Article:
Sculptor Rachel Hayes and painter Jiha Moon have been collaborating since 2007 when they met at Art Omi International Artists Residency.
Kansas City artist Rachel Hayes’s main interest is in constructing and altering space with layered colors, texture from various fabric and synthetic vinyl by sewing them together. Hayes often builds the large composed sewn panels as an installation that can be viewed in both indoor and outdoor environments. Viewers can experience color, space, material, light and shadow in a transformed setting.
Jiha Moon is an Atlanta-based painter whose gestural paintings explore fluid identities and the global movement of people and their cultures. Moon is taking cues from everyday life, mixing and twisting to make new iconographies that are in between familiar and unfamiliar zones. Moon’s bold, layered and detailed landscapes on Korean mulberry paper appear light hearted and spontaneous.
There are many dualities within the collaboration of Moon and Hayes. There is balance found in the graphic structures, sewn grids, gestural mark-making and fluid forms. Hayes and Moon together combine and embrace their opposite elements in their collaborative installations. Moon’s bold and delicate brushstrokes are painted and embedded within Rachel's sculptural panels sewn out of fabrics and Korean mulberry paper.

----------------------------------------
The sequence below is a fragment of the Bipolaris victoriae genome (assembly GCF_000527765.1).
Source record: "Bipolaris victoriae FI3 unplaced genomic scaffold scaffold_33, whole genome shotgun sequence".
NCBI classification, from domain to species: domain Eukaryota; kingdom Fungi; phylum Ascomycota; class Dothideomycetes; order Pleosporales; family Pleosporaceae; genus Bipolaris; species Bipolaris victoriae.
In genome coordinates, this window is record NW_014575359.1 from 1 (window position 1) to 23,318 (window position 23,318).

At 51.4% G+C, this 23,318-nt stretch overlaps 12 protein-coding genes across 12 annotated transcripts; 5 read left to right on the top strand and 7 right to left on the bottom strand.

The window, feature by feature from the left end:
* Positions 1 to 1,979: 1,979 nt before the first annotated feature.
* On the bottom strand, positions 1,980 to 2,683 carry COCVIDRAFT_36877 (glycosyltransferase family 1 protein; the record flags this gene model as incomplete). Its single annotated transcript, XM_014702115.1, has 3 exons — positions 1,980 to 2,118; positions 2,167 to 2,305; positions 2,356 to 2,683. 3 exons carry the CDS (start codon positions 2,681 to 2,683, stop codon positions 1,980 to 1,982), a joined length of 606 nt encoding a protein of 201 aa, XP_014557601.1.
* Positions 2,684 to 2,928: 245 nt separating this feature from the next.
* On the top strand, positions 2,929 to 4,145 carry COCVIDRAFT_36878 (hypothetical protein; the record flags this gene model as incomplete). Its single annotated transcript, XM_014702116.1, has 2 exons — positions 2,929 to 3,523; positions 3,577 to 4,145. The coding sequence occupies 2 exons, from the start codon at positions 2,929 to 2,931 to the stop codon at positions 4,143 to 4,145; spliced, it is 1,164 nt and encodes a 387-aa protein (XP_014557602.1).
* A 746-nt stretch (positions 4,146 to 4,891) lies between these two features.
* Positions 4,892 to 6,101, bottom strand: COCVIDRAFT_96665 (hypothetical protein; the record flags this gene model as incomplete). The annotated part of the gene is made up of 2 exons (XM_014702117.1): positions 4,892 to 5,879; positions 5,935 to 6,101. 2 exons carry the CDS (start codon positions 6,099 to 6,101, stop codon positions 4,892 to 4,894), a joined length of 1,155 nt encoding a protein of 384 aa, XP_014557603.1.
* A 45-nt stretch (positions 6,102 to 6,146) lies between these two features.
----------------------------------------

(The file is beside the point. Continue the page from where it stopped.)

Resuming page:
They go back and forth with each other’s work to make alterations and suggest possible images. There is much negotiation and deconstruction of the fabric paintings in their separate studios in Kansas City and Atlanta. The second part of collaboration is at the actual site, as they build and install these panels in the new space. Their first collaborated effort, “Outflow” was seen at The Atlanta Contemporary Art Center in Atlanta Georgia (December 2008 – January 2009) as part of a group exhibition, “More Mergers & Acquisitions” curated by Stuart Horodner.
Outflow – Atlanta Contemporary Art Center (2009), Atlanta, GA
Hayes and Moon have been awarded their second exhibition opportunity at The Lab Gallery in New York. The work entitled “Chutes and Tears” is a landscape which will unfold and reveal itself as one walks past the windows of the Lab Gallery in April 2011. They are working on adding the new element of used denim blue jeans to this installation, to create and evoke waterfalls in the space. They are in the middle of collecting and shredding many shades and different hues of used jeans which will connect to the painting’s fabric panel. They want to bring unexpected, surprising material to their collaborative work.